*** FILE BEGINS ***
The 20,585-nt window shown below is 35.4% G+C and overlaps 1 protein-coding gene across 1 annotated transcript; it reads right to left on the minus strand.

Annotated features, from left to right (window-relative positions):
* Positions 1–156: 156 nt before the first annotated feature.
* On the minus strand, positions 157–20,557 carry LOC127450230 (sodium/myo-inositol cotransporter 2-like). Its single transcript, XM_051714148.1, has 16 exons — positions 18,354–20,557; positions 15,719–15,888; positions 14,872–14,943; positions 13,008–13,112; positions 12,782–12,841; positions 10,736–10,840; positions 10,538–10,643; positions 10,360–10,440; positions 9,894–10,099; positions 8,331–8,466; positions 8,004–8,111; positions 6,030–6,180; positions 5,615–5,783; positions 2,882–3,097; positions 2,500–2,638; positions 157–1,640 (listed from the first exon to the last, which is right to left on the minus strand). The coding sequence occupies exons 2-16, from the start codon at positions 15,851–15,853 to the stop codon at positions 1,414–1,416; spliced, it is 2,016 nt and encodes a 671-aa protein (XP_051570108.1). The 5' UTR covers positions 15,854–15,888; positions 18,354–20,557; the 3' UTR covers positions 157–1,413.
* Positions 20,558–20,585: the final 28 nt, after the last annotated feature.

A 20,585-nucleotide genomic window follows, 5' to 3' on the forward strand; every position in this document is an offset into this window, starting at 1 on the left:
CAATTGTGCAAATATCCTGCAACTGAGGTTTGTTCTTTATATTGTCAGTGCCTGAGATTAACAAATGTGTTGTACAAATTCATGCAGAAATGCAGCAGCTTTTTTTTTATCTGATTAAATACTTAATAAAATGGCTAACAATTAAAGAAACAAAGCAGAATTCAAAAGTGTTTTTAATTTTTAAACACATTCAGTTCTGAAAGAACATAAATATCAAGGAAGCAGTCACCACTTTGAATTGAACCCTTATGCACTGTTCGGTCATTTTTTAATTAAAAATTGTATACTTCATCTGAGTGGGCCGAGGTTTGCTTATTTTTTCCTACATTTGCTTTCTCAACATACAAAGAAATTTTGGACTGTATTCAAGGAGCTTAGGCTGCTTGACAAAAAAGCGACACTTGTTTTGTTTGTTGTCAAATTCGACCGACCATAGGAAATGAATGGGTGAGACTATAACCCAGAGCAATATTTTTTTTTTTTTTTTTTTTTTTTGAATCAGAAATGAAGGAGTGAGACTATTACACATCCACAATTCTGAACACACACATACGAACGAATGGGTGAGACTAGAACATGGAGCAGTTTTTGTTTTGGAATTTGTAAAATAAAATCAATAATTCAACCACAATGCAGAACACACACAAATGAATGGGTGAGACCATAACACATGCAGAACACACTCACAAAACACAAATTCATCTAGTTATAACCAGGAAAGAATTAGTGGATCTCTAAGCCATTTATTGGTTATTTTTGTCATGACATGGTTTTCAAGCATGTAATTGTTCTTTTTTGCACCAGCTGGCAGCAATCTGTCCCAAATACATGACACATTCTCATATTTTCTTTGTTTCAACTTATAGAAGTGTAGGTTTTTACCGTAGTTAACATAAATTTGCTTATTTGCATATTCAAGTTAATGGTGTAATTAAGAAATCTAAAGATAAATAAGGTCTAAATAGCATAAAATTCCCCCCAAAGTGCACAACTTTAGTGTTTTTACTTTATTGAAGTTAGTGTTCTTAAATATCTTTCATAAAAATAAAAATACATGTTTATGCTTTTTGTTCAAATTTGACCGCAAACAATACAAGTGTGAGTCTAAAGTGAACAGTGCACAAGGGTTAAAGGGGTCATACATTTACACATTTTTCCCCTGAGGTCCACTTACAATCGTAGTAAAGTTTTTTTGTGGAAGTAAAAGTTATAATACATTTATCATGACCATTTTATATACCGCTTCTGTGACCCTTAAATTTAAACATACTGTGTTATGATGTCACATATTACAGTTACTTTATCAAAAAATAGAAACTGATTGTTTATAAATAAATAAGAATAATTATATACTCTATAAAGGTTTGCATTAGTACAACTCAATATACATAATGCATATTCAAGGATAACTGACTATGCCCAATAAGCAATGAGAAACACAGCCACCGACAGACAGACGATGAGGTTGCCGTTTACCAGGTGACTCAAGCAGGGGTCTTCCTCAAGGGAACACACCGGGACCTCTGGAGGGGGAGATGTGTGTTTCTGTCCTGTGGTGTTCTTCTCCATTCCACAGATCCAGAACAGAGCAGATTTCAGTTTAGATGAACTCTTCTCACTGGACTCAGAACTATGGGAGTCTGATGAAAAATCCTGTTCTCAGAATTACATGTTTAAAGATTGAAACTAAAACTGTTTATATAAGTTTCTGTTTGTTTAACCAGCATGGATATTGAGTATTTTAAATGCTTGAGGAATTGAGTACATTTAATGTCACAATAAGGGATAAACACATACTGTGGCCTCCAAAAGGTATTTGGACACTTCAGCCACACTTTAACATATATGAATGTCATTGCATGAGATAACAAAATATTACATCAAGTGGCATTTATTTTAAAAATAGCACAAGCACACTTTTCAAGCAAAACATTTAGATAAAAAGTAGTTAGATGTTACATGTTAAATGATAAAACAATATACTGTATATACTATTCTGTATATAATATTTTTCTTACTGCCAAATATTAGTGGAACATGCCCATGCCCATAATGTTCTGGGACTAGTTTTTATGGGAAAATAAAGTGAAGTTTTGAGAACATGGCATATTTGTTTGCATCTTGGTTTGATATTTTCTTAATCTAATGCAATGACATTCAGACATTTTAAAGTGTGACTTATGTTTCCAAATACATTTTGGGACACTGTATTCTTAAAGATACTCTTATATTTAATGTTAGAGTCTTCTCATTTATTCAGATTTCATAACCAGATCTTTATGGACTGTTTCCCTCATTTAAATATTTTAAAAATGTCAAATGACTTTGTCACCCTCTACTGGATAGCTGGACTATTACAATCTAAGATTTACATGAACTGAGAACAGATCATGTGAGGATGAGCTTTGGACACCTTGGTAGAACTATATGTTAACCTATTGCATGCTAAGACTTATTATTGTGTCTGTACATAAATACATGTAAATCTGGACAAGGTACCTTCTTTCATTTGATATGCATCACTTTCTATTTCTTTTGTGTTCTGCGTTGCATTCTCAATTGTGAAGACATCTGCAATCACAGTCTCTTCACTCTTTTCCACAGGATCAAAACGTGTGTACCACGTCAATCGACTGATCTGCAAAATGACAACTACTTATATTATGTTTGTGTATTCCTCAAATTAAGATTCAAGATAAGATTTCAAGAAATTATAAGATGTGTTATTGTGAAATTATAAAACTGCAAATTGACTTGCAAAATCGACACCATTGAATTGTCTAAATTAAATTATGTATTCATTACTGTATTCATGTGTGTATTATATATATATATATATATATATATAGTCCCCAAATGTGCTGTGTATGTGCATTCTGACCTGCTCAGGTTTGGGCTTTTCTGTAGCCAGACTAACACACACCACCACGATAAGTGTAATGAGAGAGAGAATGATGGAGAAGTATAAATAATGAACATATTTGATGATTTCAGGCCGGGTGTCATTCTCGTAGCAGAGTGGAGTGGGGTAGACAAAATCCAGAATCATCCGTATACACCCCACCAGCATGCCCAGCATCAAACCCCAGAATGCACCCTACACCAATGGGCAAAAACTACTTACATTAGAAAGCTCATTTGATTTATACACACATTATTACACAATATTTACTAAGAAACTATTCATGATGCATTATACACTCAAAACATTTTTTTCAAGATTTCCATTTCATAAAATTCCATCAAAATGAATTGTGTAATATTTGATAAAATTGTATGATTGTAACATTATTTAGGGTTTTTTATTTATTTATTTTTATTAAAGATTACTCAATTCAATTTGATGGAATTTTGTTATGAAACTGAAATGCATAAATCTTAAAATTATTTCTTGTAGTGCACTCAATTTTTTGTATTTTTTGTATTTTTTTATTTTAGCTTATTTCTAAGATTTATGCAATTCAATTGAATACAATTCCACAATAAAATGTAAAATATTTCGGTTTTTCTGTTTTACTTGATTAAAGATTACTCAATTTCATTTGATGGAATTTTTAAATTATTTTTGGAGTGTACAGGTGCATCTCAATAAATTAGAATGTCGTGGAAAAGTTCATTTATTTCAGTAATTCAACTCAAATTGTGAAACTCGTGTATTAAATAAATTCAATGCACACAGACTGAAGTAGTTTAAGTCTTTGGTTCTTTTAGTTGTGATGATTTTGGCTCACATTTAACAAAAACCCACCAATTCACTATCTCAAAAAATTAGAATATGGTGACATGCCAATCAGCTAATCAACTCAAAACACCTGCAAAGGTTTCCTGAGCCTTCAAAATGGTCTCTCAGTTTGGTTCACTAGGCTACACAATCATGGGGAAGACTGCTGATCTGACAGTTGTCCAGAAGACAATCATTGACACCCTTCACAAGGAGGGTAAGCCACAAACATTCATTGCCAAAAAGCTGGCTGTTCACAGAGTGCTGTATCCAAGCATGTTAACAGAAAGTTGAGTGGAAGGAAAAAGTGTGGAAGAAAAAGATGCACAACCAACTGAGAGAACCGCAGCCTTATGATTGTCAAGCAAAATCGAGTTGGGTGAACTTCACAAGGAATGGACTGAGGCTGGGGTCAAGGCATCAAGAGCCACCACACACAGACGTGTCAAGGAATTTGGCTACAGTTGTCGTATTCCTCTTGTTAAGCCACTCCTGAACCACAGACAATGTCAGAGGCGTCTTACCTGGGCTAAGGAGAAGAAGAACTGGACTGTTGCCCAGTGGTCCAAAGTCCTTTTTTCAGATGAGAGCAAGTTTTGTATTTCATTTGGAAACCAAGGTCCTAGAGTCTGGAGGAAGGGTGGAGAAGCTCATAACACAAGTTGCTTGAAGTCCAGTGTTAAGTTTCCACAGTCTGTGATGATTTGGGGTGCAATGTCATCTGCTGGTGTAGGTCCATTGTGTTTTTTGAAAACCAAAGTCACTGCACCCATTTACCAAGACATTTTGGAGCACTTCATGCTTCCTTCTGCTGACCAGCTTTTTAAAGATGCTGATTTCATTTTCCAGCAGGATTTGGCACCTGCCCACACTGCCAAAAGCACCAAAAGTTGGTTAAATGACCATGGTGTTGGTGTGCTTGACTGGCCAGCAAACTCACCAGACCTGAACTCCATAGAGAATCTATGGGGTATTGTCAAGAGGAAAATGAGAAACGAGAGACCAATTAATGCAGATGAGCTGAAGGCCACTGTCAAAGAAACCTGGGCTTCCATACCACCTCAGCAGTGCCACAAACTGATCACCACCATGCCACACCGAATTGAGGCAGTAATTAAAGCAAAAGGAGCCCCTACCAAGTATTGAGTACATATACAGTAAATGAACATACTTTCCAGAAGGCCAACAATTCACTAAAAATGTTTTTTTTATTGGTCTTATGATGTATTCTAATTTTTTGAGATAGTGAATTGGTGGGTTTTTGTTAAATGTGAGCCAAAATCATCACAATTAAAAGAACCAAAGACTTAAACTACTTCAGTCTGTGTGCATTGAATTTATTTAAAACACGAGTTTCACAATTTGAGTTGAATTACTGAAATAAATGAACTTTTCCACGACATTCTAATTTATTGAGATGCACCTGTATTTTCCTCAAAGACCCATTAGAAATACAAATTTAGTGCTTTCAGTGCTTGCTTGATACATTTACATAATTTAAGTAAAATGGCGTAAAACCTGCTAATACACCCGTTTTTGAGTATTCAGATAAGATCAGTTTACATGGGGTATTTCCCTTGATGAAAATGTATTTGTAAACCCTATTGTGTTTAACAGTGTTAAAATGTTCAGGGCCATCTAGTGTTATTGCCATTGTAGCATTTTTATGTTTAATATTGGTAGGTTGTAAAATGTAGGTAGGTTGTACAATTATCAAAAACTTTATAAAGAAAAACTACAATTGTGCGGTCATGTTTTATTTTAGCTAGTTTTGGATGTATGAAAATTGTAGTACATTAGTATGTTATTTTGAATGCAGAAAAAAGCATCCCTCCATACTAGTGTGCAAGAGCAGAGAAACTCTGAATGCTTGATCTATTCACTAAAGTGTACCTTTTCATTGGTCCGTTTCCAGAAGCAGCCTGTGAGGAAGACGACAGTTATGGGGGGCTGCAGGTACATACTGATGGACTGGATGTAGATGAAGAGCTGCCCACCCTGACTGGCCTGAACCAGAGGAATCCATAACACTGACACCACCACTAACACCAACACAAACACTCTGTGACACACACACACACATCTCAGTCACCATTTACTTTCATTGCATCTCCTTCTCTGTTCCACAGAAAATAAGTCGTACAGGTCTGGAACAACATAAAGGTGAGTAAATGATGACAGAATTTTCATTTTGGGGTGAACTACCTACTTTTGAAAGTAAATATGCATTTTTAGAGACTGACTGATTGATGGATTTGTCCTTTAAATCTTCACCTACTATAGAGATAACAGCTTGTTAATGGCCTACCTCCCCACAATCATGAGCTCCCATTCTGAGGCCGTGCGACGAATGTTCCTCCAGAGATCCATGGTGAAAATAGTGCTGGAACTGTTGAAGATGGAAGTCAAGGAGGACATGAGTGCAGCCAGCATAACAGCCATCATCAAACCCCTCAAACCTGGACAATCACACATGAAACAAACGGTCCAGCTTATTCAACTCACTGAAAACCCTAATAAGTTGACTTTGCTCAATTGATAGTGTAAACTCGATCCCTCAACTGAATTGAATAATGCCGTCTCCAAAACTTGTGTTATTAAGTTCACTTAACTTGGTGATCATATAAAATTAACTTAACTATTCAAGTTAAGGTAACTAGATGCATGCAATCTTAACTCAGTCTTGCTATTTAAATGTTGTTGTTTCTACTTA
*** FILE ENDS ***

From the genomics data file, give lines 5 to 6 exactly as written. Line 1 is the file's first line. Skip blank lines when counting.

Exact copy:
* Positions 20,558–20,585: the final 28 nt, after the last annotated feature.

A 20,585-nucleotide genomic window follows, 5' to 3' on the forward strand; every position in this document is an offset into this window, starting at 1 on the left: